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ISSN 2052-1472 (online)

Reproduction Abstracts (2014) 1 S005 | DOI: 10.1530/repabs.1.S005

The contributions of importin proteins to spermatogenesis: roles in signalling, gene transcription and stress responses

Yoichi Miyamoto1, Penny Whiley1, Julia Young1, Arash Arjomand1, Yoshihiro Yoneda2, David A Jans1 & Kate L Loveland1

1Monash University, Clayton, Victoria, Australia; 2Osaka University, Osaka 565-0871, Japan.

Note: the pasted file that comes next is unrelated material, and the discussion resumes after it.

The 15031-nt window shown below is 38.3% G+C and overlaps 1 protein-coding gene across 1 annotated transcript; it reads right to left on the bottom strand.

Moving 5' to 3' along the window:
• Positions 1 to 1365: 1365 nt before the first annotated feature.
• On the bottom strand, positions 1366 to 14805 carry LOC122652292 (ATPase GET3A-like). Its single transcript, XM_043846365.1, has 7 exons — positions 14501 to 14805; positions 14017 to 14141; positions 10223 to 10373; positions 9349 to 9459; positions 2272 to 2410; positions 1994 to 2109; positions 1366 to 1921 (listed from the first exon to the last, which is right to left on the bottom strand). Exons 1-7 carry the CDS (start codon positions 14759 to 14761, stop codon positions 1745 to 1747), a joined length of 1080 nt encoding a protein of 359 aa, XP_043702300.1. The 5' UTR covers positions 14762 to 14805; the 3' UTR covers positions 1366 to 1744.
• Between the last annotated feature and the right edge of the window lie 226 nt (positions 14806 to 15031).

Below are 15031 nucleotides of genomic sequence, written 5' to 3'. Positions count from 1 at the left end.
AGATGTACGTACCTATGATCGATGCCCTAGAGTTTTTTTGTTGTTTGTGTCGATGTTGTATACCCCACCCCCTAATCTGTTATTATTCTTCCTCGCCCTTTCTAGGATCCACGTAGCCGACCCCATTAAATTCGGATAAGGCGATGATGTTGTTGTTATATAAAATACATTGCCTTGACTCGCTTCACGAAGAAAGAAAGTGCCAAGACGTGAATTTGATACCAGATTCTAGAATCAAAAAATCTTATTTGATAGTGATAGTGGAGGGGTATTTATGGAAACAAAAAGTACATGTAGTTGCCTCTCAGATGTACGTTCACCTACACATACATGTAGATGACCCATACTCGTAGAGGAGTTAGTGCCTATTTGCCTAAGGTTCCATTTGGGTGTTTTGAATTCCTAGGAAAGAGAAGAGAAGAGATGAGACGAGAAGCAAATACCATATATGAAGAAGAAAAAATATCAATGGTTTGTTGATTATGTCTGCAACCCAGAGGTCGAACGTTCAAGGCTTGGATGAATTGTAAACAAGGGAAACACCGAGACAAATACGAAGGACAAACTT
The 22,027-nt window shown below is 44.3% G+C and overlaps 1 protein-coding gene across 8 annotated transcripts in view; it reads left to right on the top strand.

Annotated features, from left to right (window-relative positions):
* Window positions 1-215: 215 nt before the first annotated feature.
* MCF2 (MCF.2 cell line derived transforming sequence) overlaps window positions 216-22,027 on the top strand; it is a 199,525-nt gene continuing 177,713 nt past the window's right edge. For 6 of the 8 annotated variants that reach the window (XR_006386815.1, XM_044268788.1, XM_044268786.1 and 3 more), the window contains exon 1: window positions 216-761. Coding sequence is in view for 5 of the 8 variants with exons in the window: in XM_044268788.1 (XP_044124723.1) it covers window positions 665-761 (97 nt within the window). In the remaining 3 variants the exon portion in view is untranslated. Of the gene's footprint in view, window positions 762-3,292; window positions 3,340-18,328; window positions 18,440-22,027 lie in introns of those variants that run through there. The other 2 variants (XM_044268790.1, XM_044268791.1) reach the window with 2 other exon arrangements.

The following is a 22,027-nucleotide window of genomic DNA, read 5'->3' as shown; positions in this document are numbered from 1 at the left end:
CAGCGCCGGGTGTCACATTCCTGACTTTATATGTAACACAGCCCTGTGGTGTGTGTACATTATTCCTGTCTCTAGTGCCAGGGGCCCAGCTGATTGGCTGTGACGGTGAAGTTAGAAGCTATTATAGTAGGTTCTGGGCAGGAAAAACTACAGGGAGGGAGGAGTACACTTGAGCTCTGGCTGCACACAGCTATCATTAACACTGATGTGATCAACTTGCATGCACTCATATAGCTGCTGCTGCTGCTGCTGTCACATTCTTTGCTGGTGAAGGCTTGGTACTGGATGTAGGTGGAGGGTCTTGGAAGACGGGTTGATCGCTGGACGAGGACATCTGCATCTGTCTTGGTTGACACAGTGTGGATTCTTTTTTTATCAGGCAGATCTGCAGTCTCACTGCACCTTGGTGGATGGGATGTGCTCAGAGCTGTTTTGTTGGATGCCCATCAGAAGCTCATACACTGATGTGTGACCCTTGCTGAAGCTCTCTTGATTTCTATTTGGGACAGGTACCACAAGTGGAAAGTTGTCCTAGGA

Importin protein family members are best known for serving critical roles in mediating regulated nucleocytoplasmic transport, and many are essential to developmental events including gametogenesis. We proposed that coordinated expression of an importin and a cell-specific transcription factor would drive a developmental switch by enabling transcription and other nuclear factors to enter the nucleus appropriately. Analyses of importin alpha (IMPα) and beta (IMPβ) mRNAs and proteins revealed their synthesis and subcellular localization are tightly regulated throughout spermatogenesis. Although normally cytoplasmic, certain IMPαs are nuclear-localized in meiotic and haploid male germ cells. IMPα-specific binding partners differ between these germ cells; intriguingly, many are not nuclear proteins, and several are essential for male fertility. IMP proteins localize to distinct regions in mature sperm, highlighting their potential to serve as adaptors for protein trafficking to sites other than the nucleus. Our HeLa cell work showed that IMPα proteins become nuclear-localised sequestered following transient exposure to cellular stressors and that importins can function in the nucleus to control gene transcription. This led to identification of STK35 as a unique transcriptional target for nuclear-localized IMPα proteins that is also highly expressed in testes, and Stk35 transcripts are relatively high in germ cell subtypes that contain nuclear-localized IMPα proteins. In addition, our data implicate importins in germ cell stress responses. Interrogation of our unique mouse models with higher and lower IMPα4 levels in spermatids has provided in vivo evidence that nuclear IMPα proteins affect cell fate in response to oxidative stress. Thus interrogation of IMPα functions during spermatogenesis showed that importins function at several levels to modify cellular fate. Our growing understanding is that this can occur through regulating transcription factor access to the nucleus, by acting within the nucleus to directly influence transcription, and through modulating subcellular localization of proteins required for fertility.

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